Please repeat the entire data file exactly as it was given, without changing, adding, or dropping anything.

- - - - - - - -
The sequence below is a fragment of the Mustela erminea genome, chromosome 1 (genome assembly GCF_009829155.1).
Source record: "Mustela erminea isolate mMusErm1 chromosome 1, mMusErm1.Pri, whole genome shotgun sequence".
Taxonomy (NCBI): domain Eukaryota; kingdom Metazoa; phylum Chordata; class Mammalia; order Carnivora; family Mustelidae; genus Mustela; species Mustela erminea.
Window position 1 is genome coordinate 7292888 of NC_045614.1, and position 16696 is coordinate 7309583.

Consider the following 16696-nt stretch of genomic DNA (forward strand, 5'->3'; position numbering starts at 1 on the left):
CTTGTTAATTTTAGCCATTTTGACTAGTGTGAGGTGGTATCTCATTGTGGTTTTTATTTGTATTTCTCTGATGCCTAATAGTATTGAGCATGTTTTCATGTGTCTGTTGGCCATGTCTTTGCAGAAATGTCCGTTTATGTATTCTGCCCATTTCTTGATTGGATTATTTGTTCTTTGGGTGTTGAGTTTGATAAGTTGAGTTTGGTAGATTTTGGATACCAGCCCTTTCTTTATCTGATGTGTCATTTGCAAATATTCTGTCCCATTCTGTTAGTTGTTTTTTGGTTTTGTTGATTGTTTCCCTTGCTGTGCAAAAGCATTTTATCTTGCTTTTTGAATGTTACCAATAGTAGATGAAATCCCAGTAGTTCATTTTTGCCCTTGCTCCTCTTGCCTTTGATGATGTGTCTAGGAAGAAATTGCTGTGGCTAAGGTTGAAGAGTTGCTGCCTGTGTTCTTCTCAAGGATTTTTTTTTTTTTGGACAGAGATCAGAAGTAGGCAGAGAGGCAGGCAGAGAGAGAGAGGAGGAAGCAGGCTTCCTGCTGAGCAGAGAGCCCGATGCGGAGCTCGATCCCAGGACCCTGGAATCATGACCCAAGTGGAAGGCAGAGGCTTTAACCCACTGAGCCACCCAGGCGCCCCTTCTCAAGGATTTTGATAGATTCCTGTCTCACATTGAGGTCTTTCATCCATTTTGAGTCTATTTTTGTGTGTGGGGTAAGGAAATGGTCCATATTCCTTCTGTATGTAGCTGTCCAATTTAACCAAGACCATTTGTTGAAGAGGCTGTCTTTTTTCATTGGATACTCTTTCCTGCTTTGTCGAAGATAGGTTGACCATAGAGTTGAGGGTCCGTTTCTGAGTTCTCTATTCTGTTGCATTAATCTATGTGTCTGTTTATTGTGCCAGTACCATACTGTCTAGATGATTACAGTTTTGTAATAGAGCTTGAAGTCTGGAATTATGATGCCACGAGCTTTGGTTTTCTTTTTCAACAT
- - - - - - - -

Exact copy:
The sequence below is a fragment of the Mustela erminea genome, chromosome 1 (genome assembly GCF_009829155.1).
Source record: "Mustela erminea isolate mMusErm1 chromosome 1, mMusErm1.Pri, whole genome shotgun sequence".
Taxonomy (NCBI): domain Eukaryota; kingdom Metazoa; phylum Chordata; class Mammalia; order Carnivora; family Mustelidae; genus Mustela; species Mustela erminea.
Window position 1 is genome coordinate 7292888 of NC_045614.1, and position 16696 is coordinate 7309583.

Consider the following 16696-nt stretch of genomic DNA (forward strand, 5'->3'; position numbering starts at 1 on the left):
CTTGTTAATTTTAGCCATTTTGACTAGTGTGAGGTGGTATCTCATTGTGGTTTTTATTTGTATTTCTCTGATGCCTAATAGTATTGAGCATGTTTTCATGTGTCTGTTGGCCATGTCTTTGCAGAAATGTCCGTTTATGTATTCTGCCCATTTCTTGATTGGATTATTTGTTCTTTGGGTGTTGAGTTTGATAAGTTGAGTTTGGTAGATTTTGGATACCAGCCCTTTCTTTATCTGATGTGTCATTTGCAAATATTCTGTCCCATTCTGTTAGTTGTTTTTTGGTTTTGTTGATTGTTTCCCTTGCTGTGCAAAAGCATTTTATCTTGCTTTTTGAATGTTACCAATAGTAGATGAAATCCCAGTAGTTCATTTTTGCCCTTGCTCCTCTTGCCTTTGATGATGTGTCTAGGAAGAAATTGCTGTGGCTAAGGTTGAAGAGTTGCTGCCTGTGTTCTTCTCAAGGATTTTTTTTTTTTTGGACAGAGATCAGAAGTAGGCAGAGAGGCAGGCAGAGAGAGAGAGGAGGAAGCAGGCTTCCTGCTGAGCAGAGAGCCCGATGCGGAGCTCGATCCCAGGACCCTGGAATCATGACCCAAGTGGAAGGCAGAGGCTTTAACCCACTGAGCCACCCAGGCGCCCCTTCTCAAGGATTTTGATAGATTCCTGTCTCACATTGAGGTCTTTCATCCATTTTGAGTCTATTTTTGTGTGTGGGGTAAGGAAATGGTCCATATTCCTTCTGTATGTAGCTGTCCAATTTAACCAAGACCATTTGTTGAAGAGGCTGTCTTTTTTCATTGGATACTCTTTCCTGCTTTGTCGAAGATAGGTTGACCATAGAGTTGAGGGTCCGTTTCTGAGTTCTCTATTCTGTTGCATTAATCTATGTGTCTGTTTATTGTGCCAGTACCATACTGTCTAGATGATTACAGTTTTGTAATAGAGCTTGAAGTCTGGAATTATGATGCCACGAGCTTTGGTTTTCTTTTTCAACAT